[Untitled], by J. Michael Martinez

Imagine—in front of us—they silently pass. And they believe unrelated
objects are machines
for recognizing the human. And, again, we are no longer interruptions.

Imagine—in front of us—the beginning is not a study. And they believe
the cicada’s larva
reveals narrow secrets. And we accompany: to form, to shape.

Imagine—in front of us—a beautiful garden. And they believe color is the
shoreline’s end
where we abandon our too sudden bodies. And, here, we are carriers of different
significance.

Imagine—in front of us—each word devolves a lexicon. And they believe
shape shuts on a hinge
within the voice they fable. And, here, we slaughter the spring lambs.

Imagine—in front of us—they pass us between nature, between history.
And they believe the door
frame alters the curtains’ flow. And we are a dark summer moving against oceans.

Imagine starlings circling in a postcard’s blue. And they believe oration is the living
thing, the end
of geometric space. And here, in full sunlight, we are gifts hoisted to the vanishing
point.

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Untitled, by David Meltzer

Art’s desire to get it all said
to all who thought him dead
in the joint & beside the point

Art’s struggle to sing it all
through jazz warfare & tell
everything he knew in brass
speed rap stir crazy utopia
of muscle chops push it in your face
rough unrelenting grace

fierce Art pitbull clamps down
pulls edges out in time to break through
scream knotty beauty
toe to toe w/ any joe
who thinks they know better

Art tattoos blue needles into moonlight skin
junk light makes mirrors perfect

Art’s smoke aches out of wounds

L.A. Art burritos & bebop
black guacamole serge zoots
Central Avenue cat copping

Pepper at Club Alabam
in Lee Young’s band
all the chicks & the hatcheck chick
have big eyes for Art’s horn

Untitled [A house just like his mother’s], by Gregory Orr

A house just like his mother’s,
But made of words.
Everything he could remember
Inside it:
Parrots and a bowl
Of peaches, and the bright rug
His grandmother wove.

Shadows also—mysteries
And secrets.
Corridors
Only ghosts patrol.
And did I mention
Strawberry jam and toast?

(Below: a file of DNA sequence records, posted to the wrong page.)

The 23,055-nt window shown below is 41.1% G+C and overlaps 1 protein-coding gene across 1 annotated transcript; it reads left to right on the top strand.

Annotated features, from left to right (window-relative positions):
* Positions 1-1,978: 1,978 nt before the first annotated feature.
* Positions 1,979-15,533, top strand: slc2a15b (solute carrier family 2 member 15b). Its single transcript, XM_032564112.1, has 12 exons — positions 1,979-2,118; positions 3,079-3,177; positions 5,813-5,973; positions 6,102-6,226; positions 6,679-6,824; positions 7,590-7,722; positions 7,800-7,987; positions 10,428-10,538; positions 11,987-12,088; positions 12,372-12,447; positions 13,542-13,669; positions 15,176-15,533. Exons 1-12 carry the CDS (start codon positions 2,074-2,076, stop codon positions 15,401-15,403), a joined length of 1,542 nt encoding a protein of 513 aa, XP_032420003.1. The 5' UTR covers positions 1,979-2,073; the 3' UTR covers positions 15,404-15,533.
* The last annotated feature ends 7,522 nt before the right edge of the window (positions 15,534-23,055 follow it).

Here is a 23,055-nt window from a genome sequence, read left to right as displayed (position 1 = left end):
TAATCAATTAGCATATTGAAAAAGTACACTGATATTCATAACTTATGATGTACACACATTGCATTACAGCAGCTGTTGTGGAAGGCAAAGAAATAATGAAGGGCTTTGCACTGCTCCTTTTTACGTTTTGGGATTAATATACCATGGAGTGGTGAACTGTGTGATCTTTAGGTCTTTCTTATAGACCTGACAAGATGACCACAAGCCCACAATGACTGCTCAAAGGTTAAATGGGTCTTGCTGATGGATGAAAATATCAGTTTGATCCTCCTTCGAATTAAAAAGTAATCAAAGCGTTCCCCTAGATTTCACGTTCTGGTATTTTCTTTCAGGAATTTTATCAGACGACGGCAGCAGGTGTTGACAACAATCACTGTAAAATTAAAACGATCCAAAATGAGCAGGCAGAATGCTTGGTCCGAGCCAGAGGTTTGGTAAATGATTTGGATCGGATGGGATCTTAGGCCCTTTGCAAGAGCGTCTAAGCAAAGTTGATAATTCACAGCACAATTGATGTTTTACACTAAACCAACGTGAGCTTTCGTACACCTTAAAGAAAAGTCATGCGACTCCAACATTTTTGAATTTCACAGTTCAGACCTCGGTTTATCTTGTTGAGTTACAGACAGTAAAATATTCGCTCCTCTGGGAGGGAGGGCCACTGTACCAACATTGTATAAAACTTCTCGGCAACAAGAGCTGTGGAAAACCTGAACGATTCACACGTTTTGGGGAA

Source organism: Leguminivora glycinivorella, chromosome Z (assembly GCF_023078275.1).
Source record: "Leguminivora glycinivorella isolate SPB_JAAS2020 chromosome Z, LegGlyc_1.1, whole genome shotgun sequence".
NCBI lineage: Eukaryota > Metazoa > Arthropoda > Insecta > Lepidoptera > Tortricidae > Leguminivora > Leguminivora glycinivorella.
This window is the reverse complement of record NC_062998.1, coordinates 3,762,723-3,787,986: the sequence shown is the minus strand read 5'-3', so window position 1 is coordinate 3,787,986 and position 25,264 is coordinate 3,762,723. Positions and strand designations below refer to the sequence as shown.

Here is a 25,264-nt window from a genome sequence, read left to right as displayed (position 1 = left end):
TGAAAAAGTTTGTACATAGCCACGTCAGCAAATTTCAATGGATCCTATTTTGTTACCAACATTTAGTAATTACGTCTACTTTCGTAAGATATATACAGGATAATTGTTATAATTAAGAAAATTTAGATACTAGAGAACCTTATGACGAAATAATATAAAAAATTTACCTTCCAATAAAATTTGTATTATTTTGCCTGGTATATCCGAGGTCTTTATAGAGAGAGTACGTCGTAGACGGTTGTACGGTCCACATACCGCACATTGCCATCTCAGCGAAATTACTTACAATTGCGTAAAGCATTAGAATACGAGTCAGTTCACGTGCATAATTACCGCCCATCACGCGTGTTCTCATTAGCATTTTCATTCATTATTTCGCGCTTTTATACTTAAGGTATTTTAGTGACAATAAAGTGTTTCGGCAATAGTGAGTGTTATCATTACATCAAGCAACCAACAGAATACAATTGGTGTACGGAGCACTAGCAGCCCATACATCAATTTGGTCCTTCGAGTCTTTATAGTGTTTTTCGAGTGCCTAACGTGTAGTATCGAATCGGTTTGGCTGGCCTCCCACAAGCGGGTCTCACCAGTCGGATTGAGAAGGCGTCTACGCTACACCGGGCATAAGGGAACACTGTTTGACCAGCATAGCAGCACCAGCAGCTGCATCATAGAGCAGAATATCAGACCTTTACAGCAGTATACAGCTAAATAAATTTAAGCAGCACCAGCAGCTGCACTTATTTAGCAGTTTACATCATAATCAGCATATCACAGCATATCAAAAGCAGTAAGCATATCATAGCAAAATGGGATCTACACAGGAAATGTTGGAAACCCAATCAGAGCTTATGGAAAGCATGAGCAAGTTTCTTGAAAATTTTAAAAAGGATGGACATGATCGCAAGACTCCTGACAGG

Did I mention
That everyone he loved
Lives there now,

In that poem
He called “My Mother’s House?”

Untitled [and the moon once it stopped was sleeping], by Erika Meitner

and the moon         once it stopped         was sleeping

in the cold blue light          and the moon          while the wind snapped

vinyl siding apart          slipped around corners          whipped the neighbors’

carefully patterned bunchgrass          our snow-filled vegetable boxes

the house unjoining              the moon       our yard strips          covered with

hollow shells          of hard remnants               ice      and my son’s breath

contiguous               static          a shard of green light          on the monitor

wavers with coughs                     the Baptist church                     in Catawba

the only place lit up          down the mountain          past midnight, someone

waving their hands             at something          so quiet              you can hear

the wind tear          at the houses          you can hear          the neighbor

coming home          though he’s .18 acres          away          it’s too late

for that feeling          (possibility)          the night       always   held

the wind                   is at it                    again            cracking

paint            on the walls              one day          it will            unroot us

one day        the wind        will tally        our losses

but        not yet             the moon        not yet